A/B Testing: Can you iterate your way to great products?

Jeff Atwood’s (@codinghorror) blog about the movie “Groundhog Day” got me thinking much more deeply about A/B testing, a powerful tool in a set of tools that enable a new generation of nimble startups to compete effectively against the big Internet players.

For example, Match.com is stuck on a decade-old architecture and would be hard-pressed to create dozens of unique traffic funnels and ruthlessly tune them to extract optimal performance from each acquisition channel. Hence, the window is open for new competitors who can use these tools to develop products from the get-go.

But what are the limits of iterative optimization?

Split testing is, in my view, no substitute for product vision.

Human beings are probably the ultimate result of great product development through split testing – evolution is one giant iterative experiment. Unfortunately for Internet startups it took millions of years for life as we know it to develop, and even if we reduce the test cycle time a few orders of magnitude, the “development cycle” is beyond our comprehension.

A/B testing has demonstrated its advantage most clearly in efforts to optimize customer acquisition. Google made this approach table stakes by designing AdWords as a meritocracy of ad performance, and by offering all its AdWords customers easy split testing as a free feature. Write as much different ad copy as you like – Google will automatically test all the variants and promote the winners. This kind of metrics, instant feedback, and optimization has proven highly addictive to marketers – obvious now, innovative when it was implemented.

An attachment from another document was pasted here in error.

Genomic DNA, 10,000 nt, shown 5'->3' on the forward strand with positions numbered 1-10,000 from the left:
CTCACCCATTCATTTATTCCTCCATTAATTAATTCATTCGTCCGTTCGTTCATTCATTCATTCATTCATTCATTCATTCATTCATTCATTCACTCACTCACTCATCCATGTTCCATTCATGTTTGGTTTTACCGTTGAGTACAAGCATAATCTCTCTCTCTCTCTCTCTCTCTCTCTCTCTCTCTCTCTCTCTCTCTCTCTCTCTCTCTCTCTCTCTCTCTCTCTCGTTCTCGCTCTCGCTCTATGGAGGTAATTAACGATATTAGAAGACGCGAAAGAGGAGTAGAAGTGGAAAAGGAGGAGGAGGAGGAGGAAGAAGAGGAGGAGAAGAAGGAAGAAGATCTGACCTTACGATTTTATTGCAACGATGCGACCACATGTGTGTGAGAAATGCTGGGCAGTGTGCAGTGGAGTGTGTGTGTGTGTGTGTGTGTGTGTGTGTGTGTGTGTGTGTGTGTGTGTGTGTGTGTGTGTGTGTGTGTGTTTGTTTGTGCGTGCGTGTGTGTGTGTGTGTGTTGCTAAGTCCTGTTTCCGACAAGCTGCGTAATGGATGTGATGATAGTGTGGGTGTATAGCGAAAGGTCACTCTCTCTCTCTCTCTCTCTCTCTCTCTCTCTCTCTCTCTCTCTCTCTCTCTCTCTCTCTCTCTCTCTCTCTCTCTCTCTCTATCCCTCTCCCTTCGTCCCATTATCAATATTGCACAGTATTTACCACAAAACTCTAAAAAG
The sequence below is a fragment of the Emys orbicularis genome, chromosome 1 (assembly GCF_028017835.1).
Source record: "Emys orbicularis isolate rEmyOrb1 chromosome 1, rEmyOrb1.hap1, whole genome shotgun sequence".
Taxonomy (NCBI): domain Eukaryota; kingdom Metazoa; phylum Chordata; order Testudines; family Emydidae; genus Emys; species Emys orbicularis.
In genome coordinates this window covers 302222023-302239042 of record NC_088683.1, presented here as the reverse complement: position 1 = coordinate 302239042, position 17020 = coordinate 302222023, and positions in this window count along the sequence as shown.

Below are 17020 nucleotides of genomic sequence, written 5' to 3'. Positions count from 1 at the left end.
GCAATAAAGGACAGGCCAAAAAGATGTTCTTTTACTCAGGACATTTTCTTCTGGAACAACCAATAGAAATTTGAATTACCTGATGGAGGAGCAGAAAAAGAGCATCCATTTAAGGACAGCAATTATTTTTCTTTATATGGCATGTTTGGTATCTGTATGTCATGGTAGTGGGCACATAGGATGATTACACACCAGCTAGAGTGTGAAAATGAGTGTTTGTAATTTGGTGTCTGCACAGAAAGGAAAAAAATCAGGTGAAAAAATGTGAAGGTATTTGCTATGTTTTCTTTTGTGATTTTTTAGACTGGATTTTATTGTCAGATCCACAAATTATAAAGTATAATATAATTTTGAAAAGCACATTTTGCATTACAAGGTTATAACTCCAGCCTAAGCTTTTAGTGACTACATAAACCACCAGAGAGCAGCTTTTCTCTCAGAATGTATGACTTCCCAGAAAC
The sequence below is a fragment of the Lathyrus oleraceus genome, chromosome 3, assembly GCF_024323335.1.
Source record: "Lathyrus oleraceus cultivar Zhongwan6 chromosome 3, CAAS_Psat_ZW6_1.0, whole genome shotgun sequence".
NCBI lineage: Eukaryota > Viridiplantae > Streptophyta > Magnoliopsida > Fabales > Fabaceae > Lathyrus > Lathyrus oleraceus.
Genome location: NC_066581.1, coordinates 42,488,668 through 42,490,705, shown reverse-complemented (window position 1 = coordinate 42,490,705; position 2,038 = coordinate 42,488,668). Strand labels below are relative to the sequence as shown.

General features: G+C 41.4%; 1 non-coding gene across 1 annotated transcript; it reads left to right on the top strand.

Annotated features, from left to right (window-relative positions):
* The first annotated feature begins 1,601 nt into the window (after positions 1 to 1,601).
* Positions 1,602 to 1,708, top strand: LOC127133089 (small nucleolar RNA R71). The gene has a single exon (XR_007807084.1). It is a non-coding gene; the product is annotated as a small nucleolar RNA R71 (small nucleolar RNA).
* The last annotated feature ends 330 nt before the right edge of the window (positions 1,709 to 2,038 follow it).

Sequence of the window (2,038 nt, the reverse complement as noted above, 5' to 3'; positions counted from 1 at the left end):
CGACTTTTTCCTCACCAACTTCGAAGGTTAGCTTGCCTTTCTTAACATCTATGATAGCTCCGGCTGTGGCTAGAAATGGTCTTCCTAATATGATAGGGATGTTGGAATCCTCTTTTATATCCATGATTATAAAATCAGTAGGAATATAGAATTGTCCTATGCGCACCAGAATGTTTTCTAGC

Trying to A/B test your way to a magical product is like waiting for 100 monkeys to type Shakespeare’s “Hamlet” – theoretically they will eventually put the letters in the right order, but by that time we’ll all be dead.

A less obvious reason for success is that all the iteration does not take place on your website but rather on the AdWords site. Writing 10 unique versions of the homepage and showing each to a slice of visitors would be a very big deal for a lot of people at your company. But an effective CEO is happy to let the marketing team run whatever ad copy converts customers best – after all, the customer experience doesn’t really start until the visitor gets to your website.

The best companies, however, go beyond customer acquisition: they can now evolve their products and user experiences iteratively and scientifically, right on their sites, practically on the fly. No more debate as to whether the button should be blue or red, whether it’s worth it to put the TRUSTe logo on the checkout page – we’ll ask the users and find the answer, definitively.

Does such a thing as a product visionary exist anymore? Or is it just a false idol from an age before reason? In my view, the question for 2010 is whether GREAT products can be created through A/B testing.

The case for the prosecution would seem to be Zynga. If ever there was a sector that would value product vision and creative expression, it would be online social gaming. Yet Zynga seems to be replacing the majority of the old-school creative innovation in product development with scientific process, and in the process growing revenue and profit at a mind-bending rate. I can only imagine the panic that must exist at EA today, as its execs stare at the gulf in the rate of product innovation and iteration between their team and Zynga’s crew. And every minute they stare at the chasm, it gets a little wider.